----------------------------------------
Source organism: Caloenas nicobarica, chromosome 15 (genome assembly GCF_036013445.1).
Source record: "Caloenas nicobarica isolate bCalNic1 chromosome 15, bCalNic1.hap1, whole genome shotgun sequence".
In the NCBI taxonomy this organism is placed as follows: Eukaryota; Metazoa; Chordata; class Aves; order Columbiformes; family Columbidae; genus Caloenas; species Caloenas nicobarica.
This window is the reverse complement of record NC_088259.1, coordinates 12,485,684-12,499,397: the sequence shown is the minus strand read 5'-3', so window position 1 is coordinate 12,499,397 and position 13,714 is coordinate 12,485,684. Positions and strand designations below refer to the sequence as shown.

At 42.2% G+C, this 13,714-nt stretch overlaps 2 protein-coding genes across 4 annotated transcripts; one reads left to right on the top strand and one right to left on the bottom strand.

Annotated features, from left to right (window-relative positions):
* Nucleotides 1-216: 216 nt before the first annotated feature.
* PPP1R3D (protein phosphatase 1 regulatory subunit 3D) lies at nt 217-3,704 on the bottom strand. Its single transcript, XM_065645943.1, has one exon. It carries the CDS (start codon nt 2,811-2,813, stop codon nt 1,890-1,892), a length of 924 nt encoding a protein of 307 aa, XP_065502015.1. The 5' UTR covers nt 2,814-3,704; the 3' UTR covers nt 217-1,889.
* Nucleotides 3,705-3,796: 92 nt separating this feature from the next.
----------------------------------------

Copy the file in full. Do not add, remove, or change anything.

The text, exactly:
Source organism: Caloenas nicobarica, chromosome 15 (genome assembly GCF_036013445.1).
Source record: "Caloenas nicobarica isolate bCalNic1 chromosome 15, bCalNic1.hap1, whole genome shotgun sequence".
In the NCBI taxonomy this organism is placed as follows: Eukaryota; Metazoa; Chordata; class Aves; order Columbiformes; family Columbidae; genus Caloenas; species Caloenas nicobarica.
This window is the reverse complement of record NC_088259.1, coordinates 12,485,684-12,499,397: the sequence shown is the minus strand read 5'-3', so window position 1 is coordinate 12,499,397 and position 13,714 is coordinate 12,485,684. Positions and strand designations below refer to the sequence as shown.

At 42.2% G+C, this 13,714-nt stretch overlaps 2 protein-coding genes across 4 annotated transcripts; one reads left to right on the top strand and one right to left on the bottom strand.

Annotated features, from left to right (window-relative positions):
* Nucleotides 1-216: 216 nt before the first annotated feature.
* PPP1R3D (protein phosphatase 1 regulatory subunit 3D) lies at nt 217-3,704 on the bottom strand. Its single transcript, XM_065645943.1, has one exon. It carries the CDS (start codon nt 2,811-2,813, stop codon nt 1,890-1,892), a length of 924 nt encoding a protein of 307 aa, XP_065502015.1. The 5' UTR covers nt 2,814-3,704; the 3' UTR covers nt 217-1,889.
* Nucleotides 3,705-3,796: 92 nt separating this feature from the next.